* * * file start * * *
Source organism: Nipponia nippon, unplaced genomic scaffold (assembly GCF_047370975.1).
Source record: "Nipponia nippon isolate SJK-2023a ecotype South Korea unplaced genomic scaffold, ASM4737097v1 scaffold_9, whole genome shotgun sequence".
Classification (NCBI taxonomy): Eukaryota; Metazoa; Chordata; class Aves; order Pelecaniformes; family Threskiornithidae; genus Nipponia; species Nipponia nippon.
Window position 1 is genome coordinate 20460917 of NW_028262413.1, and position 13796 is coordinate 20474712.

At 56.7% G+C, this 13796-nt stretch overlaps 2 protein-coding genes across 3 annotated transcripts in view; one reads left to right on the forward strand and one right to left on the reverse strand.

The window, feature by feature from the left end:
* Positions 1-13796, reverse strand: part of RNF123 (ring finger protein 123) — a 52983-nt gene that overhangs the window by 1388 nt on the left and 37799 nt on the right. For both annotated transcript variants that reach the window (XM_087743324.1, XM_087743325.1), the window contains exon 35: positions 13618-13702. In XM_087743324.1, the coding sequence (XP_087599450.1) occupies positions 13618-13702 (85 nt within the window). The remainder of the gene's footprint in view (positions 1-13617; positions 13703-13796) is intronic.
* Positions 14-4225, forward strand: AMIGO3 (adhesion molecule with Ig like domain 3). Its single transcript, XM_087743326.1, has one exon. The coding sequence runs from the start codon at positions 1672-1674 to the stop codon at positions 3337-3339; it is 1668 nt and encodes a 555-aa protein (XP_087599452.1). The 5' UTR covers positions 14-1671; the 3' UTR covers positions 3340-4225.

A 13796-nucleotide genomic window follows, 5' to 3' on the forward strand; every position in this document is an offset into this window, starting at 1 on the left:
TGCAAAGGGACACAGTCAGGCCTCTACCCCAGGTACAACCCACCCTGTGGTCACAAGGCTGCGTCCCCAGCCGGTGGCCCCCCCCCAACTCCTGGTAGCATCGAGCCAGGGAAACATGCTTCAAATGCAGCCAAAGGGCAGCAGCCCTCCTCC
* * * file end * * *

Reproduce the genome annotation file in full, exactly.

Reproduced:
Source organism: Nipponia nippon, unplaced genomic scaffold (assembly GCF_047370975.1).
Source record: "Nipponia nippon isolate SJK-2023a ecotype South Korea unplaced genomic scaffold, ASM4737097v1 scaffold_9, whole genome shotgun sequence".
Classification (NCBI taxonomy): Eukaryota; Metazoa; Chordata; class Aves; order Pelecaniformes; family Threskiornithidae; genus Nipponia; species Nipponia nippon.
Window position 1 is genome coordinate 20460917 of NW_028262413.1, and position 13796 is coordinate 20474712.

At 56.7% G+C, this 13796-nt stretch overlaps 2 protein-coding genes across 3 annotated transcripts in view; one reads left to right on the forward strand and one right to left on the reverse strand.

The window, feature by feature from the left end:
* Positions 1-13796, reverse strand: part of RNF123 (ring finger protein 123) — a 52983-nt gene that overhangs the window by 1388 nt on the left and 37799 nt on the right. For both annotated transcript variants that reach the window (XM_087743324.1, XM_087743325.1), the window contains exon 35: positions 13618-13702. In XM_087743324.1, the coding sequence (XP_087599450.1) occupies positions 13618-13702 (85 nt within the window). The remainder of the gene's footprint in view (positions 1-13617; positions 13703-13796) is intronic.
* Positions 14-4225, forward strand: AMIGO3 (adhesion molecule with Ig like domain 3). Its single transcript, XM_087743326.1, has one exon. The coding sequence runs from the start codon at positions 1672-1674 to the stop codon at positions 3337-3339; it is 1668 nt and encodes a 555-aa protein (XP_087599452.1). The 5' UTR covers positions 14-1671; the 3' UTR covers positions 3340-4225.

A 13796-nucleotide genomic window follows, 5' to 3' on the forward strand; every position in this document is an offset into this window, starting at 1 on the left:
TGCAAAGGGACACAGTCAGGCCTCTACCCCAGGTACAACCCACCCTGTGGTCACAAGGCTGCGTCCCCAGCCGGTGGCCCCCCCCCAACTCCTGGTAGCATCGAGCCAGGGAAACATGCTTCAAATGCAGCCAAAGGGCAGCAGCCCTCCTCC